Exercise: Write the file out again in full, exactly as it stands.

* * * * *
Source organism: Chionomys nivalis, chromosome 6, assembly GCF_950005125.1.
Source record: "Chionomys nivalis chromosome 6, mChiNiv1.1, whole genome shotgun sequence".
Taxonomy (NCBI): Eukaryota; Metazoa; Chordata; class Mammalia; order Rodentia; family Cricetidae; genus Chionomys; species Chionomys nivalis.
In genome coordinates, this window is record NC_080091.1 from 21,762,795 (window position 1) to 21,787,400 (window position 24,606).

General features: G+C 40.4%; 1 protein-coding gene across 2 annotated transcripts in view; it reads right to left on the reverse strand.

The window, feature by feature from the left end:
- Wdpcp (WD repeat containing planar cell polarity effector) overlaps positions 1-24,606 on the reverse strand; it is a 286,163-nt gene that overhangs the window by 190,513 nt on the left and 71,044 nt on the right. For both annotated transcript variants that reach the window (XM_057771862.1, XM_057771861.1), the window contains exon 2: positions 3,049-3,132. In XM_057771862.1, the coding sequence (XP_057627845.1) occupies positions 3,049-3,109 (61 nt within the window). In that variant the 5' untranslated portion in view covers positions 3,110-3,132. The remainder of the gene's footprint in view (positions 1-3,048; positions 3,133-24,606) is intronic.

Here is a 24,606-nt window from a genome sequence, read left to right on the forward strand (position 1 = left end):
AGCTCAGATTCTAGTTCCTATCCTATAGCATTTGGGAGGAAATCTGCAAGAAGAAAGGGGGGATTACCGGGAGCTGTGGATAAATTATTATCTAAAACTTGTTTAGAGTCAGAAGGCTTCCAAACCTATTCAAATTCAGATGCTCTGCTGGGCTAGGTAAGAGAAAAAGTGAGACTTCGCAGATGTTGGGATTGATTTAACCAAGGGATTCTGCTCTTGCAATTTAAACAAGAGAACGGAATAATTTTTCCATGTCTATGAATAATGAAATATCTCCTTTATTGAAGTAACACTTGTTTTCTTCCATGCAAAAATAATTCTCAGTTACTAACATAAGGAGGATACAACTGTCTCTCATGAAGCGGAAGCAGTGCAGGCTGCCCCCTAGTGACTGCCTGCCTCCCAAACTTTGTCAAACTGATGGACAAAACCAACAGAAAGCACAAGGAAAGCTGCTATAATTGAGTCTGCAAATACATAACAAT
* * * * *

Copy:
Source organism: Chionomys nivalis, chromosome 6, assembly GCF_950005125.1.
Source record: "Chionomys nivalis chromosome 6, mChiNiv1.1, whole genome shotgun sequence".
Taxonomy (NCBI): Eukaryota; Metazoa; Chordata; class Mammalia; order Rodentia; family Cricetidae; genus Chionomys; species Chionomys nivalis.
In genome coordinates, this window is record NC_080091.1 from 21,762,795 (window position 1) to 21,787,400 (window position 24,606).

General features: G+C 40.4%; 1 protein-coding gene across 2 annotated transcripts in view; it reads right to left on the reverse strand.

The window, feature by feature from the left end:
- Wdpcp (WD repeat containing planar cell polarity effector) overlaps positions 1-24,606 on the reverse strand; it is a 286,163-nt gene that overhangs the window by 190,513 nt on the left and 71,044 nt on the right. For both annotated transcript variants that reach the window (XM_057771862.1, XM_057771861.1), the window contains exon 2: positions 3,049-3,132. In XM_057771862.1, the coding sequence (XP_057627845.1) occupies positions 3,049-3,109 (61 nt within the window). In that variant the 5' untranslated portion in view covers positions 3,110-3,132. The remainder of the gene's footprint in view (positions 1-3,048; positions 3,133-24,606) is intronic.

Here is a 24,606-nt window from a genome sequence, read left to right on the forward strand (position 1 = left end):
AGCTCAGATTCTAGTTCCTATCCTATAGCATTTGGGAGGAAATCTGCAAGAAGAAAGGGGGGATTACCGGGAGCTGTGGATAAATTATTATCTAAAACTTGTTTAGAGTCAGAAGGCTTCCAAACCTATTCAAATTCAGATGCTCTGCTGGGCTAGGTAAGAGAAAAAGTGAGACTTCGCAGATGTTGGGATTGATTTAACCAAGGGATTCTGCTCTTGCAATTTAAACAAGAGAACGGAATAATTTTTCCATGTCTATGAATAATGAAATATCTCCTTTATTGAAGTAACACTTGTTTTCTTCCATGCAAAAATAATTCTCAGTTACTAACATAAGGAGGATACAACTGTCTCTCATGAAGCGGAAGCAGTGCAGGCTGCCCCCTAGTGACTGCCTGCCTCCCAAACTTTGTCAAACTGATGGACAAAACCAACAGAAAGCACAAGGAAAGCTGCTATAATTGAGTCTGCAAATACATAACAAT